Long before John Osborne wrote Look Back in Anger
in 1956, young men were angered by being constrained by their class and education. Just as Philip Larkin's light-hearted conclusion that sexual intercourse "began in 1963, between the end of the Chatterley ban and the Beatles' first LP" drew attention to the Sixties sexual revolution, so did Osborne's angry young men merely emphasise the influence of social conditions and restrictions on hostility, anger and even hate.
Comment: The question is, who will decide on which type of anger is the righteous one, thus deserving to be "excused", and which will be labeled as "symptom of psychological or psychiatric troubles"?
WASHINGTON - The Food and Drug Administration said Thursday it is investigating a possible link between Merck's best-selling Singulair and suicide. FDA said it is reviewing a handful of reports involving mood changes, suicidal behavior and suicide in patients who have taken the popular allergy and asthma drug.
Thu, 27 Mar 2008 16:18 UTC
Experts said Wednesday that research continues toward an illness that resembles common childhood conditions -- but can be deadly if not spotted in time.
Symptoms of the ailment, called Kawasaki Disease, include high fever, rash, swelling of the hands and feet, reddening of the eyes, and swollen lymph nodes, experts said.
According to experts, if treatment isn't started within 10 days, permanent damage to the heart -- or even death -- can occur. Its cause is unknown.
Four persons have died last week at the Anuradhapura Teaching Hospital due to an unidentified disease, doctors said.
Judicial Medical Officer (JMO) of the Anuradhapura hospital Dr. Ajith Jayasena told the Daily Mirror that investigations are underway by the hospital authorities to ascertain whether this was an infectious viral disease.
The brain can sense the calories in food, independent of the taste mechanism, researchers have found in studies with mice. Their finding that the brain's reward system is switched on by this "sixth sense" machinery could have implications for understanding the causes of obesity. For example, the findings suggest why high-fructose corn syrup, widely used as a sweetener in foods, might contribute to obesity.
Ivan de Araujo and colleagues published their findings in the March 27, 2008, issue of the journal Neuron, published by Cell Press.
In their experiments, the researchers genetically altered mice to make them "sweet-blind," lacking a key component of taste receptor cells that enabled them to detect the sweet taste.
Here's a maxim from the "duh" department: People typically prefer to feel emotions that are pleasant, like excitement, and avoid those that are unpleasant, like anger.
But a new study appearing in the April issue of Psychological Science, a journal of the Association for Psychological Science, says this may not always be the case. Psychologists Maya Tamir and Christopher Mitchell of Boston College, and James Gross of Stanford University tested whether people prefer to experience emotions that are potentially useful, even when they are unpleasant to experience.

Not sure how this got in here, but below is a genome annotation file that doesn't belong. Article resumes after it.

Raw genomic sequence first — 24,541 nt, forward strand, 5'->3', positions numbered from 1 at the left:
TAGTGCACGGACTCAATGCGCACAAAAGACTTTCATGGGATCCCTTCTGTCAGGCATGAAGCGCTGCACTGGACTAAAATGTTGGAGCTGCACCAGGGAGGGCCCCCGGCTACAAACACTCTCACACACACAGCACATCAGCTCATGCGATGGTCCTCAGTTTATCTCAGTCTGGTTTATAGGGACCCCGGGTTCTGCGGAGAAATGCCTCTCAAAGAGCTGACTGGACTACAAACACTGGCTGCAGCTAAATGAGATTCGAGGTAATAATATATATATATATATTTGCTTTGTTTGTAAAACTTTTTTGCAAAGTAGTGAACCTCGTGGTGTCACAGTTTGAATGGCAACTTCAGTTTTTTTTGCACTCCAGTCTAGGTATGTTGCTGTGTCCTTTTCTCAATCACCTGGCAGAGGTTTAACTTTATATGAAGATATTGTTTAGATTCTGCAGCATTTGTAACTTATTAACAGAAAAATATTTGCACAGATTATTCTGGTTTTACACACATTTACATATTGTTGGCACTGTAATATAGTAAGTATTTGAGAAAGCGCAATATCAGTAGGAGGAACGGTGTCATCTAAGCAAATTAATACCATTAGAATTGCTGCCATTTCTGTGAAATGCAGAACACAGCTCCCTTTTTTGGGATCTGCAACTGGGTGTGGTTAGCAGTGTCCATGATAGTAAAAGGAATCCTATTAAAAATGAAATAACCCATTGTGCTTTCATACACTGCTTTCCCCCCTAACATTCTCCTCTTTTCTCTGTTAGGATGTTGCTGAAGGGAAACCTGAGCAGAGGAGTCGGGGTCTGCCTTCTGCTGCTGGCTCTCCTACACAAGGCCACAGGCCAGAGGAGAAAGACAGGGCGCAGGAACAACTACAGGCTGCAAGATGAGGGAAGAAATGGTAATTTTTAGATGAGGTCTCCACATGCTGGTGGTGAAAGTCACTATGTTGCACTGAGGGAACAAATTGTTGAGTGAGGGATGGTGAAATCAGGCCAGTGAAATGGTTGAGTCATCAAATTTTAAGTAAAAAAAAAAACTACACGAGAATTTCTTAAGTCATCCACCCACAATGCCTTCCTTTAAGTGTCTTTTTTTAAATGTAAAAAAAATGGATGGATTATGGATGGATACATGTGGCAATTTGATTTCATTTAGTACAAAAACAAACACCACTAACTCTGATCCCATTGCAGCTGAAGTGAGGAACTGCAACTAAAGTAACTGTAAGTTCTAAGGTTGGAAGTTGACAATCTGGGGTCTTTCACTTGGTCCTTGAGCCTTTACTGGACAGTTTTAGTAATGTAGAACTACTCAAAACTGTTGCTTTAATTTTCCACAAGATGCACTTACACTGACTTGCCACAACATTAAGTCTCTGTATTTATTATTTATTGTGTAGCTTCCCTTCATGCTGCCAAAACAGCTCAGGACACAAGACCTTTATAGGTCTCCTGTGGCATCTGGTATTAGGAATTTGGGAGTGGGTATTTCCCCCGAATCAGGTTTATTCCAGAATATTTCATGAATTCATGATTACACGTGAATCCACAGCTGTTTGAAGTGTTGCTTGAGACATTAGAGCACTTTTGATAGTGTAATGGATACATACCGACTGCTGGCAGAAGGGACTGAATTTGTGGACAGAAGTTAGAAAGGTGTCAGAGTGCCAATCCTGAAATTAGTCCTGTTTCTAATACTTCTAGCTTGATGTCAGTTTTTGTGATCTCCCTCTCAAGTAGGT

A criminal investigation has been launched after 25 children were hospitalized with chlorine poisoning at an aquapark in St. Petersburg, a local prosecutor spokesman said Thursday.
The spokesman said the children were admitted to local hospitals after visiting the park, adding their condition was described as "moderate to satisfactory." It is believed that the swimming pools had been over-chlorinated.
The spokesman said a case has been launched for a breach of sanitary regulations leading to mass poisoning cases, and for failure to meet safety standards. The first offence is punishable by a three-year prison term.
Italian authorities sought to calm consumers on Wednesday after dioxins were found in the buffalo milk used to make Italy's famous mozzarella.
Last week high levels of dioxins, chemical contaminants, were found in samples of buffalo milk in the southern Campania region, so far 25 facilities in southern Italy have been temporarily closed.
The country's health ministry official, Gian Paolo Patta, said most of the products were, "absolutely not affected by the dioxin. We are going to precisely determine which farms provided milk outside cheese dairy standards."
Nick Triggle BBC
Thu, 27 Mar 2008 12:23 UTC
Outside the General Medical Council's London HQ it was clear something significant was happening.
Scores of campaigners, watched by police, had gathered from early morning waving placards in support of Dr Andrew Wakefield.
|Campaigners were at the GMC to show their support for Dr Wakefield
The problem is "spoilt little princes and princesses," who are influenced by a "materialistic society" and a "culture of immediacy", says the National Association of Schoolmasters, Union Of Women Teachers (NASUWT).
The problem is "incidents increasingly concentrated in a handful of schools serving disadvantaged areas," suggests the National Union of Teachers (NUT). The problem is pupils with "deep-seated problems" who are being "failed by social workers," argues the Association of Teachers and Lecturers (ATL). The main teaching unions, at their Easter conferences, may have expressed their worries in slightly different ways.